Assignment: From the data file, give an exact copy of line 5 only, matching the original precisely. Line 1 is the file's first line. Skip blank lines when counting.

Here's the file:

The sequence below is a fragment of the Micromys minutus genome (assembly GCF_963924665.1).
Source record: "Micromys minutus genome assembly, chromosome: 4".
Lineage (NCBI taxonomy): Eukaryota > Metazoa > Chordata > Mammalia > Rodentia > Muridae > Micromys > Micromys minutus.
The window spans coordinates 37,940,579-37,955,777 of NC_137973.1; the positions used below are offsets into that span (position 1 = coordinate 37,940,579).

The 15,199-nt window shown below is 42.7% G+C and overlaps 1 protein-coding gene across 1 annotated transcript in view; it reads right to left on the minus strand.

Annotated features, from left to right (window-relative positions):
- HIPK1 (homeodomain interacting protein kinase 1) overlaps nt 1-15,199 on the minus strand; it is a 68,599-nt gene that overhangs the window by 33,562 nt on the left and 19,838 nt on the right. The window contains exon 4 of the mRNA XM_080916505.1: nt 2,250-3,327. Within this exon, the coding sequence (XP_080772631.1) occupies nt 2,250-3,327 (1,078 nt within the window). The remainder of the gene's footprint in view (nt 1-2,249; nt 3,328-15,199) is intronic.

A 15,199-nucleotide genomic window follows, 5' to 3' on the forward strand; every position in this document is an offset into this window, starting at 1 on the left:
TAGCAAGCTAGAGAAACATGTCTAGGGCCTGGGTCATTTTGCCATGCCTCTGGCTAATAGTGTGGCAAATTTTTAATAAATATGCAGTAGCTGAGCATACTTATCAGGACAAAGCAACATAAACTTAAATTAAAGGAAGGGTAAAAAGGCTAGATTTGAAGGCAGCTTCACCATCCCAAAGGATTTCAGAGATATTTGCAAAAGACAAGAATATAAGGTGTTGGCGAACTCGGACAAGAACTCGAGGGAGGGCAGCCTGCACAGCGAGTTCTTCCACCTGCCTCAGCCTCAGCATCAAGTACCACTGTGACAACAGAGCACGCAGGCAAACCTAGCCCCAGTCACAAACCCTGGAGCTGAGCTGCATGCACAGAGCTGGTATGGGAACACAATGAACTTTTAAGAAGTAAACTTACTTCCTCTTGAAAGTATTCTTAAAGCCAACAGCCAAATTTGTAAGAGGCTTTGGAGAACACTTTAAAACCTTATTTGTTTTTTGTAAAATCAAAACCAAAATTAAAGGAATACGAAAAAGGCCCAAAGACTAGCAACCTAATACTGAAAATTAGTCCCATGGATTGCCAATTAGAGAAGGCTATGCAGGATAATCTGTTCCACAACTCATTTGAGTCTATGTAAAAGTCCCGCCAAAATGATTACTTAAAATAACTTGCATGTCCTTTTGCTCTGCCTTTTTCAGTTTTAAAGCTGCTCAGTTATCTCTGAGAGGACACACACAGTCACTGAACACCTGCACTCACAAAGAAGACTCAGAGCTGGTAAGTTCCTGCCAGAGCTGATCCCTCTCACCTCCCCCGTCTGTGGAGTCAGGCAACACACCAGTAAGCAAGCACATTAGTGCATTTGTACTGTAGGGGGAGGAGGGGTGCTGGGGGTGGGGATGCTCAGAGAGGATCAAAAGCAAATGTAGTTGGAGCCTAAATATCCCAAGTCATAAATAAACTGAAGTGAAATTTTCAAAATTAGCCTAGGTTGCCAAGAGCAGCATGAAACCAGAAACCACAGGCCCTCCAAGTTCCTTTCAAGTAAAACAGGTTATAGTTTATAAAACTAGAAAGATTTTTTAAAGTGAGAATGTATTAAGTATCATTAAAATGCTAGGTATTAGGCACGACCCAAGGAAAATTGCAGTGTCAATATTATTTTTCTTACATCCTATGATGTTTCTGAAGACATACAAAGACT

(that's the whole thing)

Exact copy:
The 15,199-nt window shown below is 42.7% G+C and overlaps 1 protein-coding gene across 1 annotated transcript in view; it reads right to left on the minus strand.